Industry leaders such as Google and Meta seem to be avoiding laying off their employees. However, these behemoths are certainly reworking their internal structure, which could result in resignations, thereby automatically reducing employee overheads.
The majority of tech giants have been experiencing varying degrees of growth stagnation. Rising competition, coupled with tighter economic conditions, have forced companies to lay off employees, undertake some serious restricting, and forced many to reprioritize their goals and objectives. Google and Meta haven’t yet confirmed that they would be laying off a portion of their workforce. On the other hand, these companies seem to be taking a slightly different approach.
Instead of terminating contracts and putting employees out of a job, Meta has been actively reorganizing its internal departments. While this might sound reassuring, the company seems to be offering impacted employees a limited window of time to apply for other roles within the company, reported The Wall Street Journal.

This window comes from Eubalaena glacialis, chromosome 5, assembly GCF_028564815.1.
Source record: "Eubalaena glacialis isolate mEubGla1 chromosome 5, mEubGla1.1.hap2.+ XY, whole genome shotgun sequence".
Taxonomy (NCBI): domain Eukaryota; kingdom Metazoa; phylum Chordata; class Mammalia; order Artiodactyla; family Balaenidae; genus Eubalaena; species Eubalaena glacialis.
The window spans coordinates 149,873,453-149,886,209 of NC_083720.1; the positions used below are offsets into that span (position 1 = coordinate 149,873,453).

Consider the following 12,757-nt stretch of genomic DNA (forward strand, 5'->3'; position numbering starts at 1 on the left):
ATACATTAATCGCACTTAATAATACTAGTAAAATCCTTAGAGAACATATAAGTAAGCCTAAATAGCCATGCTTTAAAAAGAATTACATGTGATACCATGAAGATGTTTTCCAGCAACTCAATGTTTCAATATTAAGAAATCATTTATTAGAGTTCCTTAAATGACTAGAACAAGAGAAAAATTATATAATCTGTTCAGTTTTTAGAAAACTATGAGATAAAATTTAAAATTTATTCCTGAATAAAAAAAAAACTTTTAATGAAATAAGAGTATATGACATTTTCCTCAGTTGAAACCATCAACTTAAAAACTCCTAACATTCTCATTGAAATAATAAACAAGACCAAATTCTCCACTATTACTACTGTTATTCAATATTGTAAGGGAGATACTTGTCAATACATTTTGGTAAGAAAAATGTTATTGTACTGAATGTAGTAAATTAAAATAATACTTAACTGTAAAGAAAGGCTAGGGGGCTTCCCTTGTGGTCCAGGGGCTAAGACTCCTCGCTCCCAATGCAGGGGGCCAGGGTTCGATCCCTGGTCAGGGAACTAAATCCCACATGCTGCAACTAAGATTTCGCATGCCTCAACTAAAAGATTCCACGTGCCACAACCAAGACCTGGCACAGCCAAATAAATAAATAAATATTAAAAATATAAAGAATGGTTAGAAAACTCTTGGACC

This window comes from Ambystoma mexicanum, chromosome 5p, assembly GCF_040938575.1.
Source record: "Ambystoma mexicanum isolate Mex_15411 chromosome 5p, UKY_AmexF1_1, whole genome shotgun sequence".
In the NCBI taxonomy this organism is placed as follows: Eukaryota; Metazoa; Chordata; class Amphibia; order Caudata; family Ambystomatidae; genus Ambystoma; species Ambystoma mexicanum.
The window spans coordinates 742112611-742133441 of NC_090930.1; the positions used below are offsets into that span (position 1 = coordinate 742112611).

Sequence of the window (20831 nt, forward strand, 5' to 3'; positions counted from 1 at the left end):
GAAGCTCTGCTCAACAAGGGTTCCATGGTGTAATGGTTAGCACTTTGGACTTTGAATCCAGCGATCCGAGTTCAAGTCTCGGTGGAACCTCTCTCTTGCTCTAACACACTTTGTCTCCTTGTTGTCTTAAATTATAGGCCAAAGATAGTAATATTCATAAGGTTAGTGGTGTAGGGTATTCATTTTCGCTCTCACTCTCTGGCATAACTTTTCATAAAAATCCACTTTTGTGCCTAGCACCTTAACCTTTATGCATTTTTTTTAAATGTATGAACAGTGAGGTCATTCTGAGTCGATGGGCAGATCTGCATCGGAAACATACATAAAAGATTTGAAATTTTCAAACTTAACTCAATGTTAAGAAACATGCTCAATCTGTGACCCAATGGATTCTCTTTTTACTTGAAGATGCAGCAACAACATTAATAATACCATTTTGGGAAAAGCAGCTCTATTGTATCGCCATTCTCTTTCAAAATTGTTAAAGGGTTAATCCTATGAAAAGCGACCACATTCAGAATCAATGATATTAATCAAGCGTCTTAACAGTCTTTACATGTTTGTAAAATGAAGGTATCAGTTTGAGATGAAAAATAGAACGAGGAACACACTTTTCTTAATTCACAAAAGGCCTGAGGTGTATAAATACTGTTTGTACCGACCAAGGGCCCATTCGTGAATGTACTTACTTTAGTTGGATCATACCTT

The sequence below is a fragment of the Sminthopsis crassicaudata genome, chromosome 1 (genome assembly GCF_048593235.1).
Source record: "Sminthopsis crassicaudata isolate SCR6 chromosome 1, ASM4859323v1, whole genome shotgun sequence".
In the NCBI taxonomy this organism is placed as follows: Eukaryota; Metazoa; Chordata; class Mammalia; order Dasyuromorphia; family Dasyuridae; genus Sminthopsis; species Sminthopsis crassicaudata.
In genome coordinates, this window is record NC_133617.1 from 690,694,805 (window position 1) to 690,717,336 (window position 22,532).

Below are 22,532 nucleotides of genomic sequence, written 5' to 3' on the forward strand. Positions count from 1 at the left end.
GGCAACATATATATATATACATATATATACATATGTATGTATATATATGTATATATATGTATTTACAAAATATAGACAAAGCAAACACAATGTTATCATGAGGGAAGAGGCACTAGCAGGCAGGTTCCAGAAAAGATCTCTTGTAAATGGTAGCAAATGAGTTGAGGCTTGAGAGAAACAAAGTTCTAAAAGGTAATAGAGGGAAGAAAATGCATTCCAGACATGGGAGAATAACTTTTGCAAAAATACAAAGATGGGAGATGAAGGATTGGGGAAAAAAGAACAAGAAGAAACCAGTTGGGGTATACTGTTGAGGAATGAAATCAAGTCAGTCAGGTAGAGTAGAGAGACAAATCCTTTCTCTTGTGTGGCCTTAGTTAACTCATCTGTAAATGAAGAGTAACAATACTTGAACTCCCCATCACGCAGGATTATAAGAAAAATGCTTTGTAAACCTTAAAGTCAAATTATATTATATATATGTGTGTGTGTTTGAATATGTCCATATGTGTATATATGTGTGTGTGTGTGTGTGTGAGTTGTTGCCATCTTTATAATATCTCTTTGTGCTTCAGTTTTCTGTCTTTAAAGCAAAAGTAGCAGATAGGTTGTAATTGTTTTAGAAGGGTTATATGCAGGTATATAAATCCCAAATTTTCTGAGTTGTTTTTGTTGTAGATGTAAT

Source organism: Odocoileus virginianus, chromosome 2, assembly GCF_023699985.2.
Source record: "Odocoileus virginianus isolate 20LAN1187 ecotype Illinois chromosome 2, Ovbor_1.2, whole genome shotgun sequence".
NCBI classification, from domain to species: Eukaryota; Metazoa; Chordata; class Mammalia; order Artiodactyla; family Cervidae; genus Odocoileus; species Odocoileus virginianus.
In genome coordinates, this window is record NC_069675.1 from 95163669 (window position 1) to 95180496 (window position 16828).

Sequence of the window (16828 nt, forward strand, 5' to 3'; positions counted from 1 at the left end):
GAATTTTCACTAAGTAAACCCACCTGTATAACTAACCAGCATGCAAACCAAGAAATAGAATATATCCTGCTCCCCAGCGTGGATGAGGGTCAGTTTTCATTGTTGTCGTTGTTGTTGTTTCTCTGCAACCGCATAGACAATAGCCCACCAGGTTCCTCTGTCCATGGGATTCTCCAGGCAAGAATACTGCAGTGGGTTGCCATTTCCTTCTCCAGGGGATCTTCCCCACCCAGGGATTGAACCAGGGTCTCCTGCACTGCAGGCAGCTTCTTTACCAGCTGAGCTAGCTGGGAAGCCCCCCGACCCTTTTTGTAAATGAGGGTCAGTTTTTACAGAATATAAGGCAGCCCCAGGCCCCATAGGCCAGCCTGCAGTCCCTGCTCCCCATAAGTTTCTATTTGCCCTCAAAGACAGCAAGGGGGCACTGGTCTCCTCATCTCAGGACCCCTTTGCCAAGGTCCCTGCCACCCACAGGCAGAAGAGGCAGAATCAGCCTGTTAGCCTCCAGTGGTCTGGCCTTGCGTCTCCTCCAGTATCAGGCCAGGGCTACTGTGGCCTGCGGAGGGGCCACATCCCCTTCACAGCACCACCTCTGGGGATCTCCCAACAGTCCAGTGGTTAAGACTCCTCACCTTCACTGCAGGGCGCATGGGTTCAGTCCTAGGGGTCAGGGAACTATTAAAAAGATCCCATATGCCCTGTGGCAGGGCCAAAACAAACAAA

Employees who don't have an active project to work on are essentially jobless but haven’t been officially laid off. These tactics make it difficult to ascertain the extent of downsizing. Meta may be looking to cut about 10% of operational costs in the next few months. The company could achieve its goal of curtailing expenditure by cutting employee overhead costs and reducing consulting budgets.
Although Google has a diverse portfolio, the company is taking some preemptive steps to survive the tough times that are expected in the near future. The company has asked some of its employees to apply for new jobs if they wish to remain at the company. Affected employees have 90 days to join active projects. The majority of impacted employees seem to be from Area 120, Google’s startup incubator program.
Nearly every company is talking about reorganizing its priorities and reallocating funds to promising projects while delaying or shelving others. It's obvious that despite their size, neither Google nor Meta feel immune to the expected economic downturn.
Source: The Wall Street Journal